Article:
How to Track Your Menstrual Cycle

How to Track Your Menstrual Cycle

Why Track Your Menstrual Cycle?

There can be many different reasons why you may want to track your menstrual cycle. A few of my favorites reasons include using it as a form of birth control (I did this for four years!), as a way to help you conceive, to better connect to your body, understand it and its needs, and to pursue cyclic living.

One of the most amazing things about tracking your cycle through Fertility Awareness Method (FAM), the method we will discuss for how to track your cycle, is it doesn’t affect your ability to conceive. There’s no time frame, like there is after getting off birth control, that your body needs to normalize. In fact, FAM only better helps you increase your chances of fertility because it preserves your fertility (1).

How We Encouraging Tracking: The Fertility Awareness Method (FAM)

For the purposes of this blog post, and for my clinical work and online education resources, I will be encouraging tracking through the symptothermal method of Fertility Awareness Method. This is not the calendar method, also referred to as the rhythm method. The calendar or rhythm method is assuming that you ovulate the same time, same day every month. Almost all healthy women have cycles that vary so relying on your body to ovulate the same day every month is not a reliable birth control or conception method.

This is using your body and the signs it provides you throughout the month to know when you are ovulating, confirm you are ovulating and predict your next menstrual cycle as a result. If you are using this information to help conceive, knowing when you are ovulating and confirming ovulation will instead help you predict when the best time to have sex to increase your chances of conceiving.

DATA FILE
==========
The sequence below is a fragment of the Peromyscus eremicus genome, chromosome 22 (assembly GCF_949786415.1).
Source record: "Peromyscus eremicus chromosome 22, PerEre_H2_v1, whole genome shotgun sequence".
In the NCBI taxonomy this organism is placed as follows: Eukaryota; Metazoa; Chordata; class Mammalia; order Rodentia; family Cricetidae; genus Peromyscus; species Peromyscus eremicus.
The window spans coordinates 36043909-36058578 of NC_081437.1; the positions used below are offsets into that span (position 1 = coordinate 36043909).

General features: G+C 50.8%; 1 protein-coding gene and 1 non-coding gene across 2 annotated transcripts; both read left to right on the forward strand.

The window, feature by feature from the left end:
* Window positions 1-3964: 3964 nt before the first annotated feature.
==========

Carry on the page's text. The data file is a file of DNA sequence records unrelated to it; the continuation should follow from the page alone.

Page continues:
This method of tracking we encourage in our practice, the symptothermal method, uses three signs from your body to track your cycle: 1. Your cervical mucus. 2. Your cervical position and 3. A rise in your basal body temperature reading.

How to Track Your Menstrual Cycle using the symptothermal method

  1. Cervical Mucus

  2. Cervical position

  3. Basal body temperature (BBT) reading.

With all three, you can correctly predict and then confirm ovulation. Again, you can use this information in a variety of ways. You can use this as a form of birth control by avoiding having sex the seven days around ovulation*. You can use this information to help you conceive, planning to have sex on your peak day of ovulation. You can even use this information to help you flow and live your life according to your menstrual cycle (this is essentially what “cyclic living” is). Let’s go over these three signs in more detail.

*Please note: This is general information only. If you want to use FAM as a form of birth control, make sure you have a consistent cycle and months of tracking before you use it as your only source of birth control. This can be a very effective method of birth control, but it requires education and insight into your body. This is not meant to be used for medical advice or to replace working with a health care provider.